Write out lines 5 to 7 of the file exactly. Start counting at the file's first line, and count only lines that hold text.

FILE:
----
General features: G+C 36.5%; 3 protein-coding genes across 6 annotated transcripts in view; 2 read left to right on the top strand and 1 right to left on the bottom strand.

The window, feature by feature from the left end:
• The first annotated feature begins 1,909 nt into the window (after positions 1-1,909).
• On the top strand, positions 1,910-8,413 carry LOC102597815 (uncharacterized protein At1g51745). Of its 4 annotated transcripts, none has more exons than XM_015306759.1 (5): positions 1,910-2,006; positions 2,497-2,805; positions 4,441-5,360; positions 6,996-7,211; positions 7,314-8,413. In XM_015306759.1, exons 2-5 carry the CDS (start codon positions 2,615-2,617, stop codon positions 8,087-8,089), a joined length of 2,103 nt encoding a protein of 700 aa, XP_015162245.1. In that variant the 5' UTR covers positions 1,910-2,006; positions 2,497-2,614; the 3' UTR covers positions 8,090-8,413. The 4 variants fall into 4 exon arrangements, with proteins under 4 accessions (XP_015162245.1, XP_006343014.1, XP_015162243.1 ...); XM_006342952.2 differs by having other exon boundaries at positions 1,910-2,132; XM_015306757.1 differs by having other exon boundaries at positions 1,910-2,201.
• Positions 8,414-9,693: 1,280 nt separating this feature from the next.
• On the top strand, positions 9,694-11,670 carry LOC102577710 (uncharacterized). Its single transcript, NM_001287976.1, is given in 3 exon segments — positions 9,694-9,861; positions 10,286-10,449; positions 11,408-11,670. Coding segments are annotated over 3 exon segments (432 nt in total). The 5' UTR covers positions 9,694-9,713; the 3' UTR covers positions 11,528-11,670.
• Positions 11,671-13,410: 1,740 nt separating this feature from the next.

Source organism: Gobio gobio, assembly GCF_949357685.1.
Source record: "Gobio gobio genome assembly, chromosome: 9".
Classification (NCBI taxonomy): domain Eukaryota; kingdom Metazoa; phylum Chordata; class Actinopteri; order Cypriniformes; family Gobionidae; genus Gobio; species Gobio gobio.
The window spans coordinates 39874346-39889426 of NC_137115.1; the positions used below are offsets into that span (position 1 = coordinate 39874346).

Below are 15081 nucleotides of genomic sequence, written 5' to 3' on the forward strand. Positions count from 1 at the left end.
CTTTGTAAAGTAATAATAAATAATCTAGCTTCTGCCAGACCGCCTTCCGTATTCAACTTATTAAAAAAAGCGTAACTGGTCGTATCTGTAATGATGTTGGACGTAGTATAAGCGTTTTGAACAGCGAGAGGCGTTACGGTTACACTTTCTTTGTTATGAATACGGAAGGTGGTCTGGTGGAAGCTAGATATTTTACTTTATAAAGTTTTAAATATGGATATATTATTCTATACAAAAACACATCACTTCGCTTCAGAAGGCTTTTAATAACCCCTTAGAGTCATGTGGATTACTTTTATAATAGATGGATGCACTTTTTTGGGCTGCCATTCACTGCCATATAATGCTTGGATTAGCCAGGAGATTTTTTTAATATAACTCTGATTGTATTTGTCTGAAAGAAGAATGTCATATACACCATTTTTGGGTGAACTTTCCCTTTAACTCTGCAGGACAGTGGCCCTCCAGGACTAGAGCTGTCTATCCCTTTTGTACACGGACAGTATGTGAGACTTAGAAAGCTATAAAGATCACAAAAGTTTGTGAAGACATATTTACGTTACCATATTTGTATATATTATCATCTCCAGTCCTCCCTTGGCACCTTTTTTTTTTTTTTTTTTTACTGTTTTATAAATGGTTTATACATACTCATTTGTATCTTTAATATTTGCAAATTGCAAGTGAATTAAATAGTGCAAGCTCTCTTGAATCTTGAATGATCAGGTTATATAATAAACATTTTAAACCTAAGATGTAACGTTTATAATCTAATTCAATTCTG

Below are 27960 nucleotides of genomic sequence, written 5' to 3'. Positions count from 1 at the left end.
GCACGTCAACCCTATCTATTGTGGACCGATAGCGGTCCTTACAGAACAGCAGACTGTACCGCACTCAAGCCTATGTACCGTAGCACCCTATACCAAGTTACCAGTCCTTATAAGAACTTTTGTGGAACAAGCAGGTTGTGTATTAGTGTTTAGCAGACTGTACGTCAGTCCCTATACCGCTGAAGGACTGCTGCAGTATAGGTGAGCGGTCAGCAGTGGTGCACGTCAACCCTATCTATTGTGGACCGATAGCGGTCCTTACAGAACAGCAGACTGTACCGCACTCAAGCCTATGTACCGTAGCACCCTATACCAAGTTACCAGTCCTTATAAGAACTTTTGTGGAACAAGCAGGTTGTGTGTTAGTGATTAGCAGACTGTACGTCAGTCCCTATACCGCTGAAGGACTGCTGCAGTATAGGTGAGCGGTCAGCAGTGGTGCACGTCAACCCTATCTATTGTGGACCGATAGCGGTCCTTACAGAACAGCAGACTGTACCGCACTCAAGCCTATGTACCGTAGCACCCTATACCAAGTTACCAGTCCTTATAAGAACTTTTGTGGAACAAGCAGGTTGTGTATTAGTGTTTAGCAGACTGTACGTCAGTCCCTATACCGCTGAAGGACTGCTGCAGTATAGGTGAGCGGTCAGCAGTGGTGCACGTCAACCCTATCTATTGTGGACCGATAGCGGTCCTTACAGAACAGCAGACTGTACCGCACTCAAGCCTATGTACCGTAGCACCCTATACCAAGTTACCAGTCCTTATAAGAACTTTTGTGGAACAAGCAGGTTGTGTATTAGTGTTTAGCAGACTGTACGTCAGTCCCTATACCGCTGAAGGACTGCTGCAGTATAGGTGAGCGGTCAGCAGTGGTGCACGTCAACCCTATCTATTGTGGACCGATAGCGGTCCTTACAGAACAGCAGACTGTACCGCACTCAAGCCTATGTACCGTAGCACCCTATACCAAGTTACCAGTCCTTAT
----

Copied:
• Positions 8,414-9,693: 1,280 nt separating this feature from the next.
• On the top strand, positions 9,694-11,670 carry LOC102577710 (uncharacterized). Its single transcript, NM_001287976.1, is given in 3 exon segments — positions 9,694-9,861; positions 10,286-10,449; positions 11,408-11,670. Coding segments are annotated over 3 exon segments (432 nt in total). The 5' UTR covers positions 9,694-9,713; the 3' UTR covers positions 11,528-11,670.
• Positions 11,671-13,410: 1,740 nt separating this feature from the next.